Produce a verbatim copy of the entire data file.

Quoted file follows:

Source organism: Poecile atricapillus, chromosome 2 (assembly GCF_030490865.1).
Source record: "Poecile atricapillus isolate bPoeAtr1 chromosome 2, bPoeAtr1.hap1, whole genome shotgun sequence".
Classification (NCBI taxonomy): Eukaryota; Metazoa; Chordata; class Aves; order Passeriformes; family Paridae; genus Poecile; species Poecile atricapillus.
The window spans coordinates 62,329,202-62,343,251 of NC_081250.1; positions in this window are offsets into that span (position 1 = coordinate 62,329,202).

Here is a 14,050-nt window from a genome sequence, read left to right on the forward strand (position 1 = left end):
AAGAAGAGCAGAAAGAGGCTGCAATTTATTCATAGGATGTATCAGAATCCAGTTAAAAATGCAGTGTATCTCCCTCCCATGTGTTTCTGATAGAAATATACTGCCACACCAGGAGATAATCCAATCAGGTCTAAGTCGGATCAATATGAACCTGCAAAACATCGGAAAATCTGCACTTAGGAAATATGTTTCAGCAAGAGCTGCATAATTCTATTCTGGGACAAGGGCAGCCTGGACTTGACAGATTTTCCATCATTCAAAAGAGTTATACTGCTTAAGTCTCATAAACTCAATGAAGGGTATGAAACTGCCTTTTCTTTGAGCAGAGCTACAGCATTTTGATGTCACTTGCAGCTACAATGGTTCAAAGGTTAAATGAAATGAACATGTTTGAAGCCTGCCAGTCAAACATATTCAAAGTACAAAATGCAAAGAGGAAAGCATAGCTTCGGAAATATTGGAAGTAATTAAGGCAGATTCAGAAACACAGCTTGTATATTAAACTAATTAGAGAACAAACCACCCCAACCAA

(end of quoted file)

Source organism: Poecile atricapillus, chromosome 2 (assembly GCF_030490865.1).
Source record: "Poecile atricapillus isolate bPoeAtr1 chromosome 2, bPoeAtr1.hap1, whole genome shotgun sequence".
Classification (NCBI taxonomy): Eukaryota; Metazoa; Chordata; class Aves; order Passeriformes; family Paridae; genus Poecile; species Poecile atricapillus.
The window spans coordinates 62,329,202-62,343,251 of NC_081250.1; positions in this window are offsets into that span (position 1 = coordinate 62,329,202).

Here is a 14,050-nt window from a genome sequence, read left to right on the forward strand (position 1 = left end):
AAGAAGAGCAGAAAGAGGCTGCAATTTATTCATAGGATGTATCAGAATCCAGTTAAAAATGCAGTGTATCTCCCTCCCATGTGTTTCTGATAGAAATATACTGCCACACCAGGAGATAATCCAATCAGGTCTAAGTCGGATCAATATGAACCTGCAAAACATCGGAAAATCTGCACTTAGGAAATATGTTTCAGCAAGAGCTGCATAATTCTATTCTGGGACAAGGGCAGCCTGGACTTGACAGATTTTCCATCATTCAAAAGAGTTATACTGCTTAAGTCTCATAAACTCAATGAAGGGTATGAAACTGCCTTTTCTTTGAGCAGAGCTACAGCATTTTGATGTCACTTGCAGCTACAATGGTTCAAAGGTTAAATGAAATGAACATGTTTGAAGCCTGCCAGTCAAACATATTCAAAGTACAAAATGCAAAGAGGAAAGCATAGCTTCGGAAATATTGGAAGTAATTAAGGCAGATTCAGAAACACAGCTTGTATATTAAACTAATTAGAGAACAAACCACCCCAACCAA